It's just what you can probably guess with your creative, intelligent minds. It's the space you write in, the place you can just sit down, get comfortable (or uncomfortable if your into that) and write. 

This is my modest writing space, a small folding bed mat on the floor, messy and all. With the drawers on the right side and the wall on the left, it makes a great little cave for all of my writing escapades. What you can't see is the rest of the room, it's surrounded with the nerdiest stuff you can imagine: a stacked collection of books on my cabinets, a fantasy game map poster, a Nightmare Before Christmas poster, a Pokémon poster and, a wall filled with my memories and my achievements. This helps me remember my child side, my creative side, and allows me to lower my guard and be free. My wall of my achievements gives me drive it has my first public reading of my short story, my honors program acceptance letter, my girlfriend, and a plaque my parents gave me. Why the Nightmare Before Christmas poster you ask? Because hey, it's an amazing movie!

I hope you all enjoy my space and I would love to see or here about yours in the comments or on Google+! 

Thursday, August 8, 2013

Why I Write

I've had a lot of free time lately, maybe too much free time, and trust me there is such a thing as too much free time. In this time I've had time to write, think to myself, apply for jobs, move into my new house, but I've used most of my precious time to play mindless games. I look back now as I'm typing this and wish I would write more. I know I need internet to do a blog post, that's why this is so late, but Microsoft word doesn't need internet. Let's get old school, pen and paper doesn't need internet. Even both my hands work! I can not excuse myself from not writing and this brought me to a conclusion, something's wrong. Why don't I want to write? It's my major in college, it's my passion, it's my dream. I must be in a funk. What makes me happy? Is it truly writing?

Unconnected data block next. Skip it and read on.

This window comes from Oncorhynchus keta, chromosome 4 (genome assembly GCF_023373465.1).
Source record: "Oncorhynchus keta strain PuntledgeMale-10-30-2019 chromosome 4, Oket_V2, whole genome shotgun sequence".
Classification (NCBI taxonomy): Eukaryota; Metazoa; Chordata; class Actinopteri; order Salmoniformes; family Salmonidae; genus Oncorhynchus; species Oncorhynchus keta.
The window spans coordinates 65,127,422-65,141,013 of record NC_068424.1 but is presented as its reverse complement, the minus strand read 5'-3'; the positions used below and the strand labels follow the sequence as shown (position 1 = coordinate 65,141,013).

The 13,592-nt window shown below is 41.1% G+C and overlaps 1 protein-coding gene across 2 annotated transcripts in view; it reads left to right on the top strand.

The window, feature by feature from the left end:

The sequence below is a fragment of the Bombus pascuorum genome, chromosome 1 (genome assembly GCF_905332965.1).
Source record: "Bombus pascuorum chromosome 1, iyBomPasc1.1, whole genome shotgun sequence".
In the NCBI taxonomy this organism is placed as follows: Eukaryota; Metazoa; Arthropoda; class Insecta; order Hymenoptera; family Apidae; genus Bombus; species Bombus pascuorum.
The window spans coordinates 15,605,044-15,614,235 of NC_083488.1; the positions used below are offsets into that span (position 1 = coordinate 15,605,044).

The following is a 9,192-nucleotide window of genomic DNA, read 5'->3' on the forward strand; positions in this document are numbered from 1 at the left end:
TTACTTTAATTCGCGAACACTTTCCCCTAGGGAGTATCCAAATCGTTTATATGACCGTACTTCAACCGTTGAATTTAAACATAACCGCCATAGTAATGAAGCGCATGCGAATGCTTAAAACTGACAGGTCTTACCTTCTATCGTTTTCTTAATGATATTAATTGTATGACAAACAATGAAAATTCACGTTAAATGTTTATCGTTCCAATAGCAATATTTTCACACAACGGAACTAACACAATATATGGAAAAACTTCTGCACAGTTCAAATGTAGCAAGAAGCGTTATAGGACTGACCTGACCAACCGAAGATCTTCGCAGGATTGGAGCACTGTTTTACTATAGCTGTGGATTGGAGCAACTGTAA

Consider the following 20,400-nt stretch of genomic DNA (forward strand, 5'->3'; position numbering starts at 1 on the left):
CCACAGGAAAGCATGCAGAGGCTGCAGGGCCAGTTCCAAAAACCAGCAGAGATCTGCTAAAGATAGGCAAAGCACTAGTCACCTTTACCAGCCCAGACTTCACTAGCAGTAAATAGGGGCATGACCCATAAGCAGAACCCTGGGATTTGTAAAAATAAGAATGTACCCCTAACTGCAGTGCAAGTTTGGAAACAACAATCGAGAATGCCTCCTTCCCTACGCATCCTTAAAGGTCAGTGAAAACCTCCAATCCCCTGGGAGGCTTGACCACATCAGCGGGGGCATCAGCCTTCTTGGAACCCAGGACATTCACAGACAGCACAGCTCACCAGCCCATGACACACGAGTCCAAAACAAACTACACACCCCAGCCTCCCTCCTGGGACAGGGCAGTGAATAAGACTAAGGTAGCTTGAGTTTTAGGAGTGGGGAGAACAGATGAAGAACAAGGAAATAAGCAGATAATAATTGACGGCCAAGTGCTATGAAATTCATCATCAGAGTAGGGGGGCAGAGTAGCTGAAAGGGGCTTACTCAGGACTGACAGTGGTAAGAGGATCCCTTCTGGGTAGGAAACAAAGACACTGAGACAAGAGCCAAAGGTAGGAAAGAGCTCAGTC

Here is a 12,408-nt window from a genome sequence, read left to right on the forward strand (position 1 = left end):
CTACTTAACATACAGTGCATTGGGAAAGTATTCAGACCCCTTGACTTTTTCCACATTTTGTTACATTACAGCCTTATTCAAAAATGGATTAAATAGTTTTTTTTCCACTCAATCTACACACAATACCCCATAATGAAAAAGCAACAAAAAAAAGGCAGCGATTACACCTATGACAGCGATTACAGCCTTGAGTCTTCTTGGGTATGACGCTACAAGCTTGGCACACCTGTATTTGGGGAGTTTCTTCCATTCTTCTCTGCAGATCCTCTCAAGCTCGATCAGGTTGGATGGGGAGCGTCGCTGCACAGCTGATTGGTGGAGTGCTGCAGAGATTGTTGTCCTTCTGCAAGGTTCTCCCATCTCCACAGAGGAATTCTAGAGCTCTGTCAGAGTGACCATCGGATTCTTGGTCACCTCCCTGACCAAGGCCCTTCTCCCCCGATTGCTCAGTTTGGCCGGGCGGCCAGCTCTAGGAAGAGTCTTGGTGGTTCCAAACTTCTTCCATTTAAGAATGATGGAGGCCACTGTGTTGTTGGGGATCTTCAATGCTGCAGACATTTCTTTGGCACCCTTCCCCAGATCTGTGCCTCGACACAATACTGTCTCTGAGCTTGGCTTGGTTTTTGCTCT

I had a writer friend give me this advice, he said:
"Everyone mistakes getting the most out of life as traveling and doing billions of different things. It's really just asking yourself what genuinely makes you feel good and always looking for ways to re-define that foundation so that you don't feel lost. So if I'm starting to question why I write and for what reason, I look back at what originally sparked my love for it in the first place."
That leads me to that same question stated in his quote... What sparked my interest in writing? Why do I want to write? I'll try to answer that today:

It all goes back to when I was a kid, I had a huge, innocent imagination with ideas flying around everywhere. Some kids didn't like that, maybe they were jealous that I always won the scholastic competitions because I actually knew how to read and write. For whatever reason, I got picked on, a lot. I would escape my torment by making these fantasy lands in my head and creating these detailed characters that I would be or explore with, just like in the books or movies. Lord of the Rings was the book for me, even R.A Salvatore's Drizzt series helped me a lot. My dad would always explain the plots to me because I couldn't always grasp them, something I need to thank him for. A group of us kids banned together and made the "Comic Book Club" where we all wrote stories and shared them together. I remember Bunny Boy, Wolf Man, and Husky Boy, I still catch myself doodling them in college now, somethings never change.